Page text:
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When the history of Brexit comes to be written, the one word (other than “Brexit”) that will appear more than any other will be “negotiation”. For the past three and half years, the UK has been engaged in a protracted negotiation with the European Union, as it has sought to extricate itself from 45 years of collaboration. It has been a painful, and painfully slow, process.
But that, in a sense, is what negotiation is all about.
The word stems from a conjunction of two Latin words—“neg” or “not” and “otium” or “leisure”. But if the pace has been leisurely, nothing else about the process has signified ease or pleasant restfulness. Late last night, after a punishing few days, David Frost, the prime minister’s key advisor on Europe, tweeted: “Good to be back in the UK again after a week’s hard negotiating in Brussels to agree a new Brexit deal.”
He was, of course, involved in what were dubbed the “technical negotiations”—the haggling over the fine details and the right words to frame or fudge (depending on your viewpoint) an agreement. But before they began, there had been another negotiation that paved the way for these technical negotiations: the one between Boris Johnson and Leo Varadkar, the Irish Taoiseach.
In the rural setting of a country mansion once owned by Lord Leverhulme, the industrialist and philanthropist, the two men got down to the difficult task of sorting out Brexit. After all the posturing, after all the rhetoric, they realised that they could no longer delegate the tricky business of negotiation. It was up to them. It was time to dispense with their advisers, take a stroll in the manicured gardens, look each other in the eye, and see their way to an agreement.
And it worked. In years to come, that single negotiation between the two men will be seen as the turning point.
It lifted the mood, and it was a heartening moment not only because the two men worked out a way to break the Brexit deadlock. In a world increasingly dominated by technology, and the rising prominence of artificial intelligence, machine learning and robotics, it was oddly comforting to see that the raw, human discipline of negotiation had managed to keep its place.
It is not just in the political sphere that the ancient art of negotiation is enjoying something of a revival. In the corporate sphere too, negotiation is, to coin a phrase, back in business. Everywhere, big companies are investing in A.I.—but this isn’t “A” for “Artificial”. It’s “A” for “Augmented”. CEOs are realizing that they need to invest in the new technology to support—not to substitute—the decision-making of their people. As a result, headhunters are being commissioned to find C-suite executives with core negotiating skills such as judgment, empathy, intuition: all the things that robots can’t yet do.
Stripped back to its essence, business is a negotiation between buyers and sellers—one that has continued since the earliest traders emerged in the first bazaars. And like all negotiations, it is a trial of strength. It’s about the balance of power. Who’s weak? Who’s strong? Who’s up? Who’s down? Who’s winning? Who’s not?
But negotiation is also about smart thinking. As Igor Ryzoz, a business coach, observes in his fascinating, if ominously titled, book The Kremlin School of Negotiation (Canongate, 2019) that draws on Machiavelli’s The Prince: “Like a ruler, a negotiator should take on the traits of the lion as well as the fox”. Boris Johnson has certainly been a “lion”, playing hardball with his insistence on the potential to take the UK out of the EU with a no deal, if necessary. He has also been the “fox”, smiling for the cameras, showing a willingness to compromise, and using his particular brand of humour, which has perhaps been his trump card. As Ryzoz notes, even in the self-confessed “brutal” Kremlin School, there’s a place for humour. It is, he says, “a most powerful weapon”, adding that “an audience-appropriate, clear, unambiguous joke will immediately deflate any tensions”.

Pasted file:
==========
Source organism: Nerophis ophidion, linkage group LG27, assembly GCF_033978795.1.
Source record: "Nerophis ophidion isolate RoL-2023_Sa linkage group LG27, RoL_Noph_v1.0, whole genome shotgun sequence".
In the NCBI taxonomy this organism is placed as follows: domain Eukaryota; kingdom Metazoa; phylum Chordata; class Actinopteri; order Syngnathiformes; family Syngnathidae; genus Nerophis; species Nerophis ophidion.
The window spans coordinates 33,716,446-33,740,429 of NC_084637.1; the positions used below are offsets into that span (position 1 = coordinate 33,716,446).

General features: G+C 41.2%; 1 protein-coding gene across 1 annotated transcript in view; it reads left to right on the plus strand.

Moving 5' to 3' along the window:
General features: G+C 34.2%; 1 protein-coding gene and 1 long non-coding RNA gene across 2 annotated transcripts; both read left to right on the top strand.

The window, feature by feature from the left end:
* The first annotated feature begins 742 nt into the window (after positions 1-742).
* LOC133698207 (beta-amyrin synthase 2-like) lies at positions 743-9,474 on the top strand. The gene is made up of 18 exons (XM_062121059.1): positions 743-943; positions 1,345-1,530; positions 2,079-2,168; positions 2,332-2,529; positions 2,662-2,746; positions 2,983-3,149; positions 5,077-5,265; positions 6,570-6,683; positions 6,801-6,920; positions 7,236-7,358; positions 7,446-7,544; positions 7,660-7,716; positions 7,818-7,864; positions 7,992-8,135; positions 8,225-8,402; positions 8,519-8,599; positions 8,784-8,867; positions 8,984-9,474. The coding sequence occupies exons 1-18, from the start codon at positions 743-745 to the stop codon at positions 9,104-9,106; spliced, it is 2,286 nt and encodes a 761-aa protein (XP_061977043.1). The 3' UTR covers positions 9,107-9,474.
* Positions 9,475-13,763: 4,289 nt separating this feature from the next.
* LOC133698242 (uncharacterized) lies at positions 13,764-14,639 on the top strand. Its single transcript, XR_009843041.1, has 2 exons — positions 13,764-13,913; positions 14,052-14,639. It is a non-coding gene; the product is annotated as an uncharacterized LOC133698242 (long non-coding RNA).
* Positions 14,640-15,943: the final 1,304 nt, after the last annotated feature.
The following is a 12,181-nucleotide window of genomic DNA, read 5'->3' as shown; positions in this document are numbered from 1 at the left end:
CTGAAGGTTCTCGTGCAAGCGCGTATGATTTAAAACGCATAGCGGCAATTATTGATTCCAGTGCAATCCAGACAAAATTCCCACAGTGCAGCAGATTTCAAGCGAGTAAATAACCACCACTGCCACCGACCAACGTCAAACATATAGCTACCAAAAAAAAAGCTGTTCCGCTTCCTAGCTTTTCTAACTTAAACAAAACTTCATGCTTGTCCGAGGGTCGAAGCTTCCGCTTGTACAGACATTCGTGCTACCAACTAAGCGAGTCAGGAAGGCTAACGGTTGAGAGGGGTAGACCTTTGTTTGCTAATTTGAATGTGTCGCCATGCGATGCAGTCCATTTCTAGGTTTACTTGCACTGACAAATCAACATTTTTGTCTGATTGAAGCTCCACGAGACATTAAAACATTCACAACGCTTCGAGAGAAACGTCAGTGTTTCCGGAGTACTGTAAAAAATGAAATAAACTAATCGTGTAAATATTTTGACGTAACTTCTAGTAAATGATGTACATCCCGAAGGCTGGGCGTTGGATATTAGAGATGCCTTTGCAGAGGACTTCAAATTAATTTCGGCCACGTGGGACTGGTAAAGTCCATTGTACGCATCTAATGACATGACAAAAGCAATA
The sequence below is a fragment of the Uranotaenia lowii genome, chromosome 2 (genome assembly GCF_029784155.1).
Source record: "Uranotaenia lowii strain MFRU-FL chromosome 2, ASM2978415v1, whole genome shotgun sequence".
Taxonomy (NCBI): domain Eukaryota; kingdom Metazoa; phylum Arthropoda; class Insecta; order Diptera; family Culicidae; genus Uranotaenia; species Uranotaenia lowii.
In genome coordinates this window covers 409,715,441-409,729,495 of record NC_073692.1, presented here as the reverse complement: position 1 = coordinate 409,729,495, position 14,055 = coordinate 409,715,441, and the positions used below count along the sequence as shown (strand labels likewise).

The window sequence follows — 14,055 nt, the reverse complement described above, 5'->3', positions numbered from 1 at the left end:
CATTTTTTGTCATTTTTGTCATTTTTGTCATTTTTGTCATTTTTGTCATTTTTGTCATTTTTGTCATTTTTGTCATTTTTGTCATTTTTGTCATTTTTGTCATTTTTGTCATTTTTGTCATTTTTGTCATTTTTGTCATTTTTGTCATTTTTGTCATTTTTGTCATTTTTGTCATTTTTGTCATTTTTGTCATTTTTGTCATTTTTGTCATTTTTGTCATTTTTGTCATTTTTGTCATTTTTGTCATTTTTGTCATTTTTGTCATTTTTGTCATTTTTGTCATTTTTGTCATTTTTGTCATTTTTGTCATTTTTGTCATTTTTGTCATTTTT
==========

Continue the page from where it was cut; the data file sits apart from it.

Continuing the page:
The very human impulse that drives any negotiation partly explains why the Brexit negotiations have become such compelling TV. Who’d have thought that BBC Parliament channel would be attracting record numbers of viewers? Of course, Brexit is no entertainment. The country’s future, and people’s livelihoods, hang in the balance. But what’s compelling is that these mighty outcomes rest on the shoulders of a handful of people who shut the door to the outside world and start to negotiate.
It was always thus. Exactly one hundred years ago, three men locked themselves in hotel room in Paris and decided the fate of millions of people. Over the course of six months, Woodrow Wilson, the U.S. president, Lloyd George, the British prime minister, and Georges Clemenceau, the French prime minister, debated, argued, laughed, brooded, sometimes went off in a huff (but always came back), and even dispensed with their advisers, just as Johnson and Varadkar had dispensed with theirs. They knew there was no getting away from the fact that the future of Europe, and indeed the world, was up to them. And they finally reached an agreement that was written into the Treaty of Versailles.
We’ll know soon enough if the new deal that Boris Johnson secured yesterday will get the support of the House of Commons. But whether or not his deal does get parliamentary approval, we can be sure of one thing: there will be plenty of opportunity for more displays of fine negotiating skills.
As Ursula von der Leyen, the EU Commission’s president-in-waiting, told reporters with a Churchillian flourish when news of the Johnson deal trickled out: “Brexit isn’t the end of something. Brexit is the beginning”. Next up is the future trade agreement.
Anyone who thinks that the negotiating is over has got another thing coming…